WASHINGTON (NewsNation Now) — Lawmakers are demanding answers into how private tax documents leaked to ProPublica and became the basis for their bombshell report about high-profile wealthy Americans paying less in income tax by percentage than most working class people.
“What this data reveals is that the country’s wealthiest who profited immensely during the pandemic, have not been paying their fair share,” Senate Finance Committee Chair Ron Wyden said. “I’ll have a proposal to change that.”
Wyden sounds a lot like the reporter who broke this story.
“It’s basically because our system is set up in a way where the ultra-wealthy do not pay their fair share,” ProPublica reporter Jesse Eisinger told NBC news.
ProPublica invented a calculation they call the true tax rate, highlighting the appreciation in stock of Warren Buffett, Jeff Bezos and Elon musk to make a calculation even the IRS doesn’t use.
“Frankly, I’ve never really heard that before,” Douglas Charnas, a corporate and tax attorney, told NewsNation. “But we don’t tax people simply because their assets increase in value. We wait until there is a specific event, typically a sale or exchange of those assets to tax them.
ProPublica’s reporting on the wealthiest of Americans’ taxes comes just as a debate on America’s largest tax increase in decade starts in Congress.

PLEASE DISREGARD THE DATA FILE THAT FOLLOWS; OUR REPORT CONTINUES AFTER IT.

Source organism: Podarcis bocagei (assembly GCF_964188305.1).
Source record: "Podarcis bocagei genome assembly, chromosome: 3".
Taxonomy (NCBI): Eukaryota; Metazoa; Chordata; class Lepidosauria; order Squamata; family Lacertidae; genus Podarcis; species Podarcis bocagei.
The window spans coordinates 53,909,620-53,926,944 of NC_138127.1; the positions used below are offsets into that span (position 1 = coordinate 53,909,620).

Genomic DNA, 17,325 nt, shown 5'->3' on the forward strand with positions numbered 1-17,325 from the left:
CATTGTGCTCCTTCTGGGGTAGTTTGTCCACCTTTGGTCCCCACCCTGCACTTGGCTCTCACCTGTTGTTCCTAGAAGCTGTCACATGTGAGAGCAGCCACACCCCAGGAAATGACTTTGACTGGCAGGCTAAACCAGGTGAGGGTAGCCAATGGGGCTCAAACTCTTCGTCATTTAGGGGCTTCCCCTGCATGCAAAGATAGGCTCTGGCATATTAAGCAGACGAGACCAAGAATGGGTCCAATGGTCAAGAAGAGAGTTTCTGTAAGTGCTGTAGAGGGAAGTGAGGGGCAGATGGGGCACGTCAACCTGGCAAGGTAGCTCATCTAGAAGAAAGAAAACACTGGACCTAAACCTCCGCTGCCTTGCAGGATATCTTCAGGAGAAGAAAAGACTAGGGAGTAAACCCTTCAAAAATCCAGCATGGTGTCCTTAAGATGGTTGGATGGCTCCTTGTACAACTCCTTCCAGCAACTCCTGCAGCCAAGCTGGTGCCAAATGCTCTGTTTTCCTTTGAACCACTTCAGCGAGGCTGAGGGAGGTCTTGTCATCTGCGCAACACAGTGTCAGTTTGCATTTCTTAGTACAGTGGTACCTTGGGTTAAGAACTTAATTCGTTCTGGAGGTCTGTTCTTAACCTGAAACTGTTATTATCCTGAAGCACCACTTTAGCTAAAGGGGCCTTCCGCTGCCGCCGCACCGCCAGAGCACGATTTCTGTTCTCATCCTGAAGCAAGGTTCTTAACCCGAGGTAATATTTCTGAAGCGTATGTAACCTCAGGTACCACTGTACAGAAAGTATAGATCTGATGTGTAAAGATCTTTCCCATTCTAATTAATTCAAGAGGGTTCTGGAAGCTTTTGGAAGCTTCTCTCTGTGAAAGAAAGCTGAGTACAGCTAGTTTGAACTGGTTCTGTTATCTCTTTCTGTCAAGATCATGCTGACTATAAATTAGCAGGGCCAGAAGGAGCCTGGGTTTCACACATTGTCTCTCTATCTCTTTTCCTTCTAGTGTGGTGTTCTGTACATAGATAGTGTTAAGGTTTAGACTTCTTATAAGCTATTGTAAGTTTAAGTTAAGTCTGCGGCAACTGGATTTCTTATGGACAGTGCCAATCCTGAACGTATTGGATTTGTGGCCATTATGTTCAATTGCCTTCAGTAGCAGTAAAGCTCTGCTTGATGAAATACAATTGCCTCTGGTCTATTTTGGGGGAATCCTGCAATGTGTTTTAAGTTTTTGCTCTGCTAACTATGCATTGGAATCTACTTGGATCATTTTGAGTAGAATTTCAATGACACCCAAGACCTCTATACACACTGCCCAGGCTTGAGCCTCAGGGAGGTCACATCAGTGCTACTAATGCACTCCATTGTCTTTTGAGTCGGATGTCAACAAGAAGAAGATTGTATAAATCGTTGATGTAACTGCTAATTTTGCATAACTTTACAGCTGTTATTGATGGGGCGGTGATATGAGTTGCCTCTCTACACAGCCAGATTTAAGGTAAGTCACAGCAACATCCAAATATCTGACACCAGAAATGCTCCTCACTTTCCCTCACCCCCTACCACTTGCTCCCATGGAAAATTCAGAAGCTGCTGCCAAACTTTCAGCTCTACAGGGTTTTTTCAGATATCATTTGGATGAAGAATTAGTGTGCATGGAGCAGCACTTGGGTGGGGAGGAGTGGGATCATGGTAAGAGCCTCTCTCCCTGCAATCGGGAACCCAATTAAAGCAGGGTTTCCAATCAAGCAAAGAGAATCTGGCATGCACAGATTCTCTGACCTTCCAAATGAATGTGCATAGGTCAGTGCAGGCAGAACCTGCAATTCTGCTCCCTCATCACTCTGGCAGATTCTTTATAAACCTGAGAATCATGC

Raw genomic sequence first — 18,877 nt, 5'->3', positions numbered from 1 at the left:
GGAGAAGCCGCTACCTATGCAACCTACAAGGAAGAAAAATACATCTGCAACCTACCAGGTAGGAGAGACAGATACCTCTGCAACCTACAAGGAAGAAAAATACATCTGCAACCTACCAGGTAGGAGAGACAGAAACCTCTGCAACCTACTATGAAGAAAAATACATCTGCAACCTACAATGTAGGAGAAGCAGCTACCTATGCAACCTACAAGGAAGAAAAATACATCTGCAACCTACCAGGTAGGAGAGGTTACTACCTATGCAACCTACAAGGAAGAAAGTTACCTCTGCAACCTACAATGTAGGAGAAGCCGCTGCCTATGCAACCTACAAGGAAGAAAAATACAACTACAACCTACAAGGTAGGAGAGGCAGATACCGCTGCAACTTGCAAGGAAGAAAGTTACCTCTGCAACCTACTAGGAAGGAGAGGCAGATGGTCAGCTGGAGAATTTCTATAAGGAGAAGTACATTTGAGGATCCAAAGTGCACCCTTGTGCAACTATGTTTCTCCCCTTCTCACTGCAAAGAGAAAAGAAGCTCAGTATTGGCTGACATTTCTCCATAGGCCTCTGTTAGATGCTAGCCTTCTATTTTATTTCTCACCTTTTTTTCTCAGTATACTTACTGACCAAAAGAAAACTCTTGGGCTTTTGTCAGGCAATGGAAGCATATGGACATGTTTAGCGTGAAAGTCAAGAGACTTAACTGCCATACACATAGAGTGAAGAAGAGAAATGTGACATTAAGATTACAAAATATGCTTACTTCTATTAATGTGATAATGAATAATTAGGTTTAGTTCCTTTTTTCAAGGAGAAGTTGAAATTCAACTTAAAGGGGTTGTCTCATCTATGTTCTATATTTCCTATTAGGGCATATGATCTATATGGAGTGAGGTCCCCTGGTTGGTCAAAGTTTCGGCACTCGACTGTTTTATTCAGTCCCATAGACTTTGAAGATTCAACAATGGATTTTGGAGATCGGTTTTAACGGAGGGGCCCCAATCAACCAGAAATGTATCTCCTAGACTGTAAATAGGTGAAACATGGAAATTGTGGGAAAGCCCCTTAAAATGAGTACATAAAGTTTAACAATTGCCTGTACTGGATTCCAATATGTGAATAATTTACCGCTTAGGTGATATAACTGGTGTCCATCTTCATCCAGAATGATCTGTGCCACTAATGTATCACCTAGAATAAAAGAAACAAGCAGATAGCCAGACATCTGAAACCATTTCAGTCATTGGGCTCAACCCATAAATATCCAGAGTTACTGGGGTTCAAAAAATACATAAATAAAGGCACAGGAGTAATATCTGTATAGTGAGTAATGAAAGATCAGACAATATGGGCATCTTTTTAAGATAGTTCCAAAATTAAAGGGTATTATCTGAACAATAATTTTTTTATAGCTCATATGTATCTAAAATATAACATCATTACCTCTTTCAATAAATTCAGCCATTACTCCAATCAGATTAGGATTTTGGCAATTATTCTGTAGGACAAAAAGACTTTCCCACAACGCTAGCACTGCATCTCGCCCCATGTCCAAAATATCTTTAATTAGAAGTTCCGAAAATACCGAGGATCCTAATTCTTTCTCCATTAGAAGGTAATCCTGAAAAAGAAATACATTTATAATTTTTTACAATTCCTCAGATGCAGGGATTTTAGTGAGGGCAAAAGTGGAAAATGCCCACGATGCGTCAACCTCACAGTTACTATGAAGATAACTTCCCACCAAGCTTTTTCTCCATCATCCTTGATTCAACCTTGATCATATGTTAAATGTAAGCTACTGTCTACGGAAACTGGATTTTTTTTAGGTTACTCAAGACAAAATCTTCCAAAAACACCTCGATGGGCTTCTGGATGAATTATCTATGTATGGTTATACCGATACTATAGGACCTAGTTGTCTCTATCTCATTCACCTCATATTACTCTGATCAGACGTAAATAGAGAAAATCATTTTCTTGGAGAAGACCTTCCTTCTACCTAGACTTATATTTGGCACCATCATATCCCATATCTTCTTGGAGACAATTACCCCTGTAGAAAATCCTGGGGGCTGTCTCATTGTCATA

“This comes through as supporting evidence that the rich aren’t paying their fair share,” former George W Bush speechwriter Bill McGurn said on Fox News. “Now we’ve heard the fair share argument for 40 years. I remember it back during the Reagan days, but they never say what the fair share is right? Is it 10%? Is it 30%? Is it 60%? What it means when a Democrat uses fair share, it just means more.”
Publishing for political reasons isn’t criminal, but accessing and leaking secret IRS records is.
“First off, it’s absolutely a crime under federal law,” attorney Andrew Stoltmann said. “It’s also a felony and it’s punishable by up to five years in prison.”
ProPublica says there are more records to come, but even if the wealthy Americans sue there’s likely no way to prevent them from being published.